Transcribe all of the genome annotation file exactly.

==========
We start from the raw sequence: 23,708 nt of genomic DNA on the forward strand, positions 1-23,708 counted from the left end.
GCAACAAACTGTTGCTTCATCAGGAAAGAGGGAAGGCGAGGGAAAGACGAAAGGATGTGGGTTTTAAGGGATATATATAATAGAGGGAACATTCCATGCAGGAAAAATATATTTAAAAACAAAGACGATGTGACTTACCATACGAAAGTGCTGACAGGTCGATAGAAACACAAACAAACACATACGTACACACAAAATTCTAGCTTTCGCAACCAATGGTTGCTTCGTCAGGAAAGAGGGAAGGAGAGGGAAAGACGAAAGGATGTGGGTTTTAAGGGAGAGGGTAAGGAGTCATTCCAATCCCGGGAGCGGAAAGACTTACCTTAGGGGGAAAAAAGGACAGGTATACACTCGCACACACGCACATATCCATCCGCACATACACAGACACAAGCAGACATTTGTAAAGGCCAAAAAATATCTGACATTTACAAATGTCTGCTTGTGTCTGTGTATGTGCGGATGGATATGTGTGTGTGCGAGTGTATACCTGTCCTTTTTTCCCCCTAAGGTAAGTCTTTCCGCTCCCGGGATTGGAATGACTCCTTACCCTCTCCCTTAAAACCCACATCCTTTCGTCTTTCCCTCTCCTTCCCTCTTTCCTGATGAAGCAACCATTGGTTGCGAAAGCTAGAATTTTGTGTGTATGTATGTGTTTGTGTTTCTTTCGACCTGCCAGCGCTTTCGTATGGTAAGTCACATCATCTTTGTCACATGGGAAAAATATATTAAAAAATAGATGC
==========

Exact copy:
We start from the raw sequence: 23,708 nt of genomic DNA on the forward strand, positions 1-23,708 counted from the left end.
GCAACAAACTGTTGCTTCATCAGGAAAGAGGGAAGGCGAGGGAAAGACGAAAGGATGTGGGTTTTAAGGGATATATATAATAGAGGGAACATTCCATGCAGGAAAAATATATTTAAAAACAAAGACGATGTGACTTACCATACGAAAGTGCTGACAGGTCGATAGAAACACAAACAAACACATACGTACACACAAAATTCTAGCTTTCGCAACCAATGGTTGCTTCGTCAGGAAAGAGGGAAGGAGAGGGAAAGACGAAAGGATGTGGGTTTTAAGGGAGAGGGTAAGGAGTCATTCCAATCCCGGGAGCGGAAAGACTTACCTTAGGGGGAAAAAAGGACAGGTATACACTCGCACACACGCACATATCCATCCGCACATACACAGACACAAGCAGACATTTGTAAAGGCCAAAAAATATCTGACATTTACAAATGTCTGCTTGTGTCTGTGTATGTGCGGATGGATATGTGTGTGTGCGAGTGTATACCTGTCCTTTTTTCCCCCTAAGGTAAGTCTTTCCGCTCCCGGGATTGGAATGACTCCTTACCCTCTCCCTTAAAACCCACATCCTTTCGTCTTTCCCTCTCCTTCCCTCTTTCCTGATGAAGCAACCATTGGTTGCGAAAGCTAGAATTTTGTGTGTATGTATGTGTTTGTGTTTCTTTCGACCTGCCAGCGCTTTCGTATGGTAAGTCACATCATCTTTGTCACATGGGAAAAATATATTAAAAAATAGATGC